food soil sustainability

Urban garden.. located between Terminals 2 & 3?!

This is so great! Urban garden at O’Hare International Airport in Chicago.

The Aviation Department cut the ribbon on the world’s first aeroponic garden in an airport on Friday. In the G Concourse of Terminal 2 at O’Hare, different varieties of lettuce, hot peppers and herbs are growing. They’re sprouting from 26 towers under special grow lights and using an irrigation system that runs inside the 8-foot tall white structures and recycles the water not absorbed.

Elie Maalouf & Rosemarie Andolino

The harvest, which comes about once a month, will be used in four restaurants at the airport, according to Aviation Commissioner Rosemarie Andolino. President and CEO Elie Maalouf says this meets traveler’s demands for fresh local produce.

During the aeroponic process, seeds are planted first in small cubes of nutrient-dense spun volcanic rock, which holds in water and naturally biodegrades. Once the plants are a certain size, they are transferred to the horizontal, aeroponic towers, where they sit under special lamps and undergoing a regular watering cycle of 15 minutes, with 30 minutes between watering cycles. The water used is recycled through the towers so that no water evaporates or is wasted. Once the produce is ready to be harvested, the remaining plant stubs will regenerate and grow more produce.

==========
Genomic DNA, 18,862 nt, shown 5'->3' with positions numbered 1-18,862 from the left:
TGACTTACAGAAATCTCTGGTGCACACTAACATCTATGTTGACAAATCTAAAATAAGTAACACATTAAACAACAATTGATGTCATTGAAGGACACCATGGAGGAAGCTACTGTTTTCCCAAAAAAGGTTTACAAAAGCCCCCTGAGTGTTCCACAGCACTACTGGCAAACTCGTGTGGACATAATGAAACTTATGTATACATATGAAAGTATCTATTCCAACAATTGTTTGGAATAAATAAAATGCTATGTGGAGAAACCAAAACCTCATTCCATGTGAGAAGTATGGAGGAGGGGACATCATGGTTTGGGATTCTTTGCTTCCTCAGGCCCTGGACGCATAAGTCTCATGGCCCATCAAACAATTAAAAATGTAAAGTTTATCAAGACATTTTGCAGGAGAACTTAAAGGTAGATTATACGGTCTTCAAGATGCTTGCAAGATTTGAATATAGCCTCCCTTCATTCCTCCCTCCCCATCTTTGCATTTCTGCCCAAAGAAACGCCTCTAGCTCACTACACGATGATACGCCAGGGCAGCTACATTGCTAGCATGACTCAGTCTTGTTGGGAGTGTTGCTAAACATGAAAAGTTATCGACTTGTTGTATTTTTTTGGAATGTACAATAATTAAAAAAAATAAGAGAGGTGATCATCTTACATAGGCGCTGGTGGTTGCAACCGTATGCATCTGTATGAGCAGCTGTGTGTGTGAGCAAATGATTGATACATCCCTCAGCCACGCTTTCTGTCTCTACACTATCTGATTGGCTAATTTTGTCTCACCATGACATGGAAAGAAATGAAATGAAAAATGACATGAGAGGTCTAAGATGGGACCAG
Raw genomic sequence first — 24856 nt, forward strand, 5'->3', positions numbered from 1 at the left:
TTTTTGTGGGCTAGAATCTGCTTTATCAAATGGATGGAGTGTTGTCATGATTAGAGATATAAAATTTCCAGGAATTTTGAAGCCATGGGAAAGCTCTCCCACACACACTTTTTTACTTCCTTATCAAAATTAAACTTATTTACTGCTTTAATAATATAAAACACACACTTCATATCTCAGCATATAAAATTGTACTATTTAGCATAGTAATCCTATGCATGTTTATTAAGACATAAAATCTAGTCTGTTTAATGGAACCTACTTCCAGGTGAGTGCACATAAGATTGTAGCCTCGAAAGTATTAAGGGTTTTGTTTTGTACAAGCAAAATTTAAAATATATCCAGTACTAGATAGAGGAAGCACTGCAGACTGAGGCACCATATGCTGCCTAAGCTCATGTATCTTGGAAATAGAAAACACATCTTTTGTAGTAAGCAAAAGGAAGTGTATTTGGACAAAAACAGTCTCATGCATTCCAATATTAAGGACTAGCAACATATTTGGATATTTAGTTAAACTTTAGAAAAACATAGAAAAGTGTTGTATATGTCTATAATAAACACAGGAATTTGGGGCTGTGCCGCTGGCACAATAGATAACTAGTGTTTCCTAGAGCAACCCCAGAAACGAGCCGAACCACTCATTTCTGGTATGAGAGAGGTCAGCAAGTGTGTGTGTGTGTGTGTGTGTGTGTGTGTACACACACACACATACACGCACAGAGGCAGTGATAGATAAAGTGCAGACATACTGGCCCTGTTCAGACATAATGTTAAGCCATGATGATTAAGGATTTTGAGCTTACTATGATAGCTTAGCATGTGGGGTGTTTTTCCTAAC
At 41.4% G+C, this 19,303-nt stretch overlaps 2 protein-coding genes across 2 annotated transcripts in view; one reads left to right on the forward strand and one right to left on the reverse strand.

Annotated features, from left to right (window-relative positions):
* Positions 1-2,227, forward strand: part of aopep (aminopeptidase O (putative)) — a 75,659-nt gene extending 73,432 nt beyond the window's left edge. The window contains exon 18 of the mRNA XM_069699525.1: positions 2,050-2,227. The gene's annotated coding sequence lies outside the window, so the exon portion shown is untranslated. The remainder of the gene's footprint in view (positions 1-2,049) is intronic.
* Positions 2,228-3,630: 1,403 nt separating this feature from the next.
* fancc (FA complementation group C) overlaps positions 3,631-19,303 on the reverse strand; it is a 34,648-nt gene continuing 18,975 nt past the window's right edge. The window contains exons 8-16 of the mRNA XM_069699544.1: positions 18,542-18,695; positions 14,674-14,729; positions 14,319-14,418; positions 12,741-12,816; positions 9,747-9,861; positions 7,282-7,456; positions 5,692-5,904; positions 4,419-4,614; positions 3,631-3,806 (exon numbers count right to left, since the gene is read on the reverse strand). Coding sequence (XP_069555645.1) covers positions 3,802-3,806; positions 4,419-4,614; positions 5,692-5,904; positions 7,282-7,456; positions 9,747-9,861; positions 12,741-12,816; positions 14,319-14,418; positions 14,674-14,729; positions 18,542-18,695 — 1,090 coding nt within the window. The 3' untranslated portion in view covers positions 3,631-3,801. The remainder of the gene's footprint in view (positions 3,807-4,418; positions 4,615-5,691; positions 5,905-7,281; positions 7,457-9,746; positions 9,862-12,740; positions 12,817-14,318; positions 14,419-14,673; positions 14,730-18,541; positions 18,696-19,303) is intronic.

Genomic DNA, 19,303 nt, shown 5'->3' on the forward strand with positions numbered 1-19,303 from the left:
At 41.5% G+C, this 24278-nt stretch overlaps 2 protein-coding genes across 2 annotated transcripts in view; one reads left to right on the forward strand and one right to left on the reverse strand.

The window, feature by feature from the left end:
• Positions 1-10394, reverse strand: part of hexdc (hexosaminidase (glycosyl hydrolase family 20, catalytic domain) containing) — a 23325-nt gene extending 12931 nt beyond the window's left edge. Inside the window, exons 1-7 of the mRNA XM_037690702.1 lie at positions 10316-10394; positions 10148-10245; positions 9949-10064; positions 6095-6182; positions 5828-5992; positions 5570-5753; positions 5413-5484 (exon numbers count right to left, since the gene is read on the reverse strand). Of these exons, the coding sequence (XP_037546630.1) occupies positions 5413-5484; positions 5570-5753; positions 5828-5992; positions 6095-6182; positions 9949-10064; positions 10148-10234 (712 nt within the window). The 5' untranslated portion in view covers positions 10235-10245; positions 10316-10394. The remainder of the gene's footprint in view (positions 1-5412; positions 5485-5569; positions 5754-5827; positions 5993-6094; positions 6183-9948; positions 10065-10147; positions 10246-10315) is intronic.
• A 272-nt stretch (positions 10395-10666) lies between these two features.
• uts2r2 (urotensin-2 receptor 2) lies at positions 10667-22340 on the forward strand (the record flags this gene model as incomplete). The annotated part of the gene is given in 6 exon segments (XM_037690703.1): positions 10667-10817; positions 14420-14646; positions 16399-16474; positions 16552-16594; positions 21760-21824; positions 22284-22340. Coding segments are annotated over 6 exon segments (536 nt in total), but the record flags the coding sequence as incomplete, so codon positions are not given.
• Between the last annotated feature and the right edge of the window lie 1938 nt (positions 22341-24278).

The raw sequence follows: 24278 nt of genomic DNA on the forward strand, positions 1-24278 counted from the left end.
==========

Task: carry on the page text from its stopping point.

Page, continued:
Some interesting facts about the garden:

  • Garden provides year-round cultivation
  • Can produce a higher yield per square foot
  • Requires no weed pulling
  • Garden uses about two-thirds less water
  • Towers are 8 feet tall with a 30-inch diameter base
  • Additional produce includes sweet basil, purple basil, dill, parsley, chives, gourmet lettuce mix, Habanero peppers, edible viola flowers, edible nasturtium flowers, thyme, oregano, red lettuce and green beans
  • Aeroponic, very similar to hydroponic farming, is becoming increasingly popular around the world for farming in limited space


3 replies on “Urban garden.. located between Terminals 2 & 3?!”

Nice idea, but certainly not organic nor climate friendly. How much fertilizer is needed? Is this sustainable?

Sorry I have my cynical hat on today….

hey shaggy,

i would agree, not organic as i’m sure a lot of chemicals go into producing so many crops a year…

but surely the fact that this setup is in the airport would reduce carbon miles?

and in terms of nutrients and taste, do you know if aeroponics would be on a par with soil-grown produce?

I like the idea of a growing tower, as this is a great use of space. Just wish that they had sited the towers in an outside position / a position which received natural sunlight / fresh air.

But, this reminds me of something which has been developed in the US of A called the Waterboxx. It’s application (supposedly specifically for arid regions i.e. the desert) can be seen here:

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